Manor house. Wing dated 1566 otherwise of two C17 builds, extensively renovated in 1934. Timber-framed wing, otherwise ashlar sandstone, stone slate roof. H-plan. 2 storeys, partially with cellars and attics, 2 : 1 : 1 windows to 1st floor. Narrow central recess has doorway on left with chamfered jambs and deep lintel; double-chamfered cross-window on its right, 4-light mullioned window over. Gabled wing on left has chamfered plinth and sashes with glazing bars to each floor in altered double-chamfered surrounds, ground-floor dripmould is cut back, lst-floor window on right is in position of former doorway. Shaped kneelers and gable copings with renewed finials. Gabled wing on rights corner posts flank c1934 6-light transomed window in ground-floor walling. Rendered upper storey with coved apron to 5-light transomed window; coving beneath tie beam of A-strut king-post truss with wall-plate ends set on shaped brackets, recut inscription 'R 1566 E' on tie beam, bargeboards with wooden finial. Corniced ashlar ridge stacks to each wing, stack to left on central ridge. Rear: similar. Chamfered ground-floor dripmould, inscription 'DAIRY' over window in ashlar wing. Exposed timber-framing to upper storey of C16 wing, tie beam inscribed 'LKE 1934 DWE'. Ashlar gable has base for diagonally-set end stack. Right return: all but ground-floor-left wall has exposed timber framing. Door between 2 posts which flank the ridge stack. Wooden 4-light transomed window on right. Chevron struts above mid-rail, vertical studding and coving beneath two lst-floor windows of 4-lights, that to left transomed. lst-floor mid-rail with vertical studs above, 2-light window above door.

Interior: entrance hall has exposed framing of wing and ashlar fireplace; balustraded dog-leg staircase incorporating some early work. Ashlar fireplaces in framed wing and elsewhere in house, one has segmental arch. Much C17 panelling with guilloche and foliage frieze decorations. Home of the Elmhirst family, initials on front tie beam are those of Roger Elmhirst or his son Robert (d1618). Richard Elmhurst (d1653) fortified the house for his own family. Ashlar wing said to have been used as a wool store evidence of which would be the lst-floor gable doorway. Foundations of a C16-C17 dyeing and weaving workshop are exposed near the rear-right corner of the house. An additional date of 1606 was recorded in the 1934 renovation. Outstanding house of the region which, after a period of 250 years, has returned to the Elmhirst family. (Listed Building Report)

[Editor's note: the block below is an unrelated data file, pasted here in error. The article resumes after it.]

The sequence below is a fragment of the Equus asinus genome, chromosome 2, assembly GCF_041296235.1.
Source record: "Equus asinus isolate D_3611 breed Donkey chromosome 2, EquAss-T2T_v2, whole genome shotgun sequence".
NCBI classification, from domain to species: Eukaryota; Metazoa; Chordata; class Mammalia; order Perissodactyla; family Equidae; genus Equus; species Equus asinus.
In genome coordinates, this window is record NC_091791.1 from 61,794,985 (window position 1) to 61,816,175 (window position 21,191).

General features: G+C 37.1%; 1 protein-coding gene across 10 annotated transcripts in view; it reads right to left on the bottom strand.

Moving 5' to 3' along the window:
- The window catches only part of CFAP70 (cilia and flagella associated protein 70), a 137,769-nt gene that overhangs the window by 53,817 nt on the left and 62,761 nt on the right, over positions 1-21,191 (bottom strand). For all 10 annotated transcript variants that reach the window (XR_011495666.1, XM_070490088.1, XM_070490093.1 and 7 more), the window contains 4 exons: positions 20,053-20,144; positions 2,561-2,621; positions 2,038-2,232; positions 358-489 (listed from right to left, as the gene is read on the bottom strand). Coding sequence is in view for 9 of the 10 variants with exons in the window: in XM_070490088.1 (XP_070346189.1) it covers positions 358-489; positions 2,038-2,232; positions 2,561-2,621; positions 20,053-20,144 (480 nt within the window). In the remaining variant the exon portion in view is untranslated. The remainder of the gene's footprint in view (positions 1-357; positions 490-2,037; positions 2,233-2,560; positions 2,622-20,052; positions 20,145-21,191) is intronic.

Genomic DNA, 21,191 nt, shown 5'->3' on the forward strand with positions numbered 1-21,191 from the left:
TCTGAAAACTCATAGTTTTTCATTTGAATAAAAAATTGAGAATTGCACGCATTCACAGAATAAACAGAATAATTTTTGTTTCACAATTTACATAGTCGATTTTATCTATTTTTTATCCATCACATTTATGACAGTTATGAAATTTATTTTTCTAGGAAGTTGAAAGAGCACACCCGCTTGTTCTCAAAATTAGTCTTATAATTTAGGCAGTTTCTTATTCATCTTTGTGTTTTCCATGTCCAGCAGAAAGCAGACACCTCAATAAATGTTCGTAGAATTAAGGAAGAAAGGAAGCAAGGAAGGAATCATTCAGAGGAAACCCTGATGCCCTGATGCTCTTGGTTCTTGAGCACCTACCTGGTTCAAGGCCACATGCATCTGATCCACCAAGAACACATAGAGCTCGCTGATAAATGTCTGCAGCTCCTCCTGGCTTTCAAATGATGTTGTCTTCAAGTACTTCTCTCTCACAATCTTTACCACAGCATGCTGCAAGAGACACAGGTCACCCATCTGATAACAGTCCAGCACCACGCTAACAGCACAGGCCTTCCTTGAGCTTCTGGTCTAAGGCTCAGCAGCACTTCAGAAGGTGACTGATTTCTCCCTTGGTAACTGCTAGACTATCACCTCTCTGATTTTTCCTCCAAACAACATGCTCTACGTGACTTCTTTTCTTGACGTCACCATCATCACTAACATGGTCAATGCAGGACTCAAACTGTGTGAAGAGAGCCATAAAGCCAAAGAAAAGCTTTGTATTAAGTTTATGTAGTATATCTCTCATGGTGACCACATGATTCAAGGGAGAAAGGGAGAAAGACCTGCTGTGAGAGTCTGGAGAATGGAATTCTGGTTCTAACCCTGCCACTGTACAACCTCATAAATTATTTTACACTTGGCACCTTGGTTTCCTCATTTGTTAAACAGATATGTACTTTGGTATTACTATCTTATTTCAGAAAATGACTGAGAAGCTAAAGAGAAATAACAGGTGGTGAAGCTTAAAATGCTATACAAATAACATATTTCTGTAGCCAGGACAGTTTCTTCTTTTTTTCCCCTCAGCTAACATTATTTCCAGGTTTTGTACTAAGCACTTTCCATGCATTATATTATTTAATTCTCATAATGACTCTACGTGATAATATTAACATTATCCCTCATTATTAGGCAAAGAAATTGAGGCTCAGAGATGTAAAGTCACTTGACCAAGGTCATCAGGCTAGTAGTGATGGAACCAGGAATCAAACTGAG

Gatehouse Comments

Was a medieval manor house but no actual evidence this was fortified despite Sneyd's suggestion. The supposed C17 Civil War defensive towers are most unlikely to have been built during the Civil War (the house surrendered without resistance when Parliamentary troops arrived) but were probably built after the Restoration in a 'military' style, but as garden features, to show the royal loyalties of the family.

- Philip Davis

Not scheduled

This is a Grade 2* listed building protected by law

Historic England Scheduled Monument Number
Historic England Listed Building number(s)
Images Of England
Historic England (PastScape) Defra or Monument number(s)
County Historic Environment Record
OS Map Grid ReferenceSE332041
HyperLink HyperLink HyperLink

No photos available. If you can provide pictures please contact Castlefacts

Most of the sites or buildings recorded in this web site are NOT open to the public and permission to visit a site must always be sought from the landowner or tenant.

Calculate Print


  • Hey, David, 2015, A History of South Yorkshire Countryside (Barnsley: Pen and Sword Local) p. 87-89
  • Sneyd, Steve, 1995, The Devil's Logbook Castles and Fortified Sites around South Yorkshire (Hilltop Press) p. 12
  • Wilkinson, J., 1872, Worsbrough: Its Historical Associations and Rural Attractions (Barnsley) p. 128-9, 131, 146


  • Jones, S.R., 1980, 'Houndhill, Worsbrough' Archaeological Journal Vol. 137 p. 442-444
  • Ashurst, D., 1979, Post Medieval Archaeology Vol. 13 p. 227-38